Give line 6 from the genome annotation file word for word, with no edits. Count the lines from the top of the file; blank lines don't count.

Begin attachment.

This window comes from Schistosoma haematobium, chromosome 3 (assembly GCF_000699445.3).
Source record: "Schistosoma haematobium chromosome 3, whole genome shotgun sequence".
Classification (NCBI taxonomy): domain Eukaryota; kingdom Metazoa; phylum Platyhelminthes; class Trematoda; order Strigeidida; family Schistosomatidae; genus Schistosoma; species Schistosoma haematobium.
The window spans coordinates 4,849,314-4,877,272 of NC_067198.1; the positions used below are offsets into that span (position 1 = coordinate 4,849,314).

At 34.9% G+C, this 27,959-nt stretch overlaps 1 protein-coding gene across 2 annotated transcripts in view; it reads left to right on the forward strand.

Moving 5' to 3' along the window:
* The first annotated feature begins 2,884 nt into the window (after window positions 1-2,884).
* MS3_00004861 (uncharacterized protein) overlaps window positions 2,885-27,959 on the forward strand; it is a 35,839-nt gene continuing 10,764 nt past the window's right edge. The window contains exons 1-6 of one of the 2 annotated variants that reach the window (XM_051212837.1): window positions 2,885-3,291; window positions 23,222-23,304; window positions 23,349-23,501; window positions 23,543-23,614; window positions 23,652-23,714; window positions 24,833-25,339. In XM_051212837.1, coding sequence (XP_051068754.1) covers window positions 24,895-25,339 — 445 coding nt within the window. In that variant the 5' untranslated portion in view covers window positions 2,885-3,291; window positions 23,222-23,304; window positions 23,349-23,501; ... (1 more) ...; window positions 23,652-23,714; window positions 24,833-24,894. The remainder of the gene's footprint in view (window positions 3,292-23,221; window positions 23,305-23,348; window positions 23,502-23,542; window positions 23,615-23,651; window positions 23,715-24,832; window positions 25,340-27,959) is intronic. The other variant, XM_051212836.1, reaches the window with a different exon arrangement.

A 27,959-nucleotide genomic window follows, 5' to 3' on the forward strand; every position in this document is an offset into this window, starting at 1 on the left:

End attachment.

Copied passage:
Moving 5' to 3' along the window: